Well it seems Mixology Monday piqued my curiosity about shooters. Why? Well because they seem to be very photogenic and colourful. So with my new lightbox for photographs I decided that I’d make a few shooters and then photograph them. It worked out fairly well, since I was taking pictures with one hand and holding a pipette in the other. Yep, I use a pipette to make layered shooters because it is a magnitude easier and a whole lot faster. The spoon thing is old school and can result in a mess, but with a pipette you never make a mistake, unless you get the liqueur order wrong. Follow along for a little more enlightenment.
A pipette is like a large glass straw with a bulb in the middle (see picture). A few years back I picked up a box of 9ml pipettes (odd size, but perfect for a 30ml shot glass) on eBay for a few bucks and they do a great job layering shoots and pousse cafes, not that I make a lot of them. The reason a pipette works so well is that you can submerge the tip to the bottom of the shot glass and slowly release the liqueur. This displaces and pushes the other liqueurs up without intermixing the two liquids resulting in nice clean layers. So to make a layered shot you add the liqueurs to the glass from lowest density to the highest. There are a couple of exceptions, like the B-52 but more on that later.
You can buy plastic 10ml pipettes for a few bucks, but you’ll also want to get a pipette bulb because sucking on the pipette to draw the liquid up isn’t very professional. The bulbs can cost around $10 to $15 but are well worth the investment.
The other reason the pipetting method is good is the speed, and as we all know bartenders need to be fast. There is no fussing around with spoons and the excruciatingly slow pouring technique required to layer liqueurs. With the pipette you stick it in the bottle, suck up 10ml, place in the bottom of the shot glass, release and repeat. Once you have your pipetting technique down to an art, you can whip out two or three perfectly layered shots in a minute. Just remember that for proper technique, you need to remove the suction bulb and quickly place your index finder over the top of the pipette (like a barrel thief or when you use a straw to sample a drink). Then you can slowly release your index finger to release the liquid.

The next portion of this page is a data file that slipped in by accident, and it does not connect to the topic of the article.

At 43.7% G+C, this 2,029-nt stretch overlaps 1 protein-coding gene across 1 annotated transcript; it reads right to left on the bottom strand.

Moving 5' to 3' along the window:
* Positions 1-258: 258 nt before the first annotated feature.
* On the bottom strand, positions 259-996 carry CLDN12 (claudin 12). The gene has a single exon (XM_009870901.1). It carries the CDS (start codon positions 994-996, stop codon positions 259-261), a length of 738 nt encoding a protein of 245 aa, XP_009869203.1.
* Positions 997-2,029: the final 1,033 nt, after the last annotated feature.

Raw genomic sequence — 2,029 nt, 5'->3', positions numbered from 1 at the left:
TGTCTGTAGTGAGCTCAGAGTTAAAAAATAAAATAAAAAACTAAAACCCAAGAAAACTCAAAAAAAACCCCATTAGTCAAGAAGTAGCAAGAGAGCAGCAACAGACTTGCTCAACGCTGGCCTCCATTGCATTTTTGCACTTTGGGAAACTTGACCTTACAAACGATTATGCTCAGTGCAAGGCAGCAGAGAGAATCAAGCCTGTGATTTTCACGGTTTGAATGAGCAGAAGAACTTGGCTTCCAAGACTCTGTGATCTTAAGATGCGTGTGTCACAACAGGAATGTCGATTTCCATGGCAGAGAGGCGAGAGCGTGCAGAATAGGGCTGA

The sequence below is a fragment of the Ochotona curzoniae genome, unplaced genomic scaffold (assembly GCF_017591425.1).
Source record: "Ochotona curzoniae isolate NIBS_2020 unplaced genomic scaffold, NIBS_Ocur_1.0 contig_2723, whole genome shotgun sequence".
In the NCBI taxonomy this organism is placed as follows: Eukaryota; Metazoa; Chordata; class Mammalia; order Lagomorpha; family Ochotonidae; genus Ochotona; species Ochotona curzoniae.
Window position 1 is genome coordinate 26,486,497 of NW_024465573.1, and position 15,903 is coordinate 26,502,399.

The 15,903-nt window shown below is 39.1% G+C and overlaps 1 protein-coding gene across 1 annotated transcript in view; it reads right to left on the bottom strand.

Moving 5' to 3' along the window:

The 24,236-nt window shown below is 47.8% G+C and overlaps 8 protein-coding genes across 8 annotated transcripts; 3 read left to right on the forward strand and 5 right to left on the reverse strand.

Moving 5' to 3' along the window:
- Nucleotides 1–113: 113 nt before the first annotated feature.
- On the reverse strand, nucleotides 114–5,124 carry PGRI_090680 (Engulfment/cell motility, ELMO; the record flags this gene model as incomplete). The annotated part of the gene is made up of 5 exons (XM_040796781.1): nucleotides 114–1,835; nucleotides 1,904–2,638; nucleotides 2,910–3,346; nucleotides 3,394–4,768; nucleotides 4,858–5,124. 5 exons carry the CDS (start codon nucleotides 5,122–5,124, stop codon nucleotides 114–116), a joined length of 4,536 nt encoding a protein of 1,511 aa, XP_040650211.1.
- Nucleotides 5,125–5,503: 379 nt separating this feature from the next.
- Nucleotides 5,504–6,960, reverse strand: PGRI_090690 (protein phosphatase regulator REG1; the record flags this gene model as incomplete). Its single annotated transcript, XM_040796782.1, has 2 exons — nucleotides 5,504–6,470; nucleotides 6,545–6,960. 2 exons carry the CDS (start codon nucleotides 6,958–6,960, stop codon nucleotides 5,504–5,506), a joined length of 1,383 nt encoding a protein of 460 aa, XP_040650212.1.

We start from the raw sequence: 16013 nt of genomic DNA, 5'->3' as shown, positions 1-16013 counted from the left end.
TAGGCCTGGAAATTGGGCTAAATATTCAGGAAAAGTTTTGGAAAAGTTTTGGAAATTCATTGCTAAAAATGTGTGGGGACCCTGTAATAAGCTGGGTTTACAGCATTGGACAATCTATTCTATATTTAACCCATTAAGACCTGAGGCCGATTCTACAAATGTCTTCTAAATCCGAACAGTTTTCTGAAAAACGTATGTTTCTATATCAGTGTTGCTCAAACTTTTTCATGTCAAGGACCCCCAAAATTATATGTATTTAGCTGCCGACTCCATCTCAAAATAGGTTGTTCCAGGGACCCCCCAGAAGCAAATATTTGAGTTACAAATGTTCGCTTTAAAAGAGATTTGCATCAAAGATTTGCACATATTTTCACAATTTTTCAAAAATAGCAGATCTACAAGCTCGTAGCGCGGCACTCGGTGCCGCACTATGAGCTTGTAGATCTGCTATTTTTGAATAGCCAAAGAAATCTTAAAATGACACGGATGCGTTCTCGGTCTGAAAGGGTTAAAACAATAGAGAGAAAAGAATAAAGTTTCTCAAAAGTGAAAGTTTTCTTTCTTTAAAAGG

If, as a bartender or even a mixology enthusiast, you want to impress people with shooters, do it the Jerry Thomas way and make them pousse cafe style. Layers make the drink look good and can increase your tips. Investing in a pipette and pipette bulb can help expedite your shots. There is no need to premix B-52’s into a speed pour jug and slosh them out. They look like crap and they just don’t taste the same as the layered version.
As for making a B-52 using a pipette, you need to do the Bailey’s layer last and you need to place the tip of the pipette between the Grand Marnier layer and the Kahlua layer. The only reason you do this is so the Bailey’s doesn’t mes up the sides of the shot glass. If you put it in after the Grand Marnier it will streak the bottom of the shot glass and the Kahlua will look cloudy.
The picture to the left is my first attempt showed the error of my ways. But it still made for a cool picture.
This last picture is just a cool shot when I added the Bailey’s before the Kahlua.
If you liked this post, check out Introduction to Molecular Mixology.
Writer, author of Fix the Pumps, chemist, beekeper and general do-er-of-things, Darcy can generally be found looking for new and interesting things to do, usually over a cocktail. Currently working on more soda fountain history.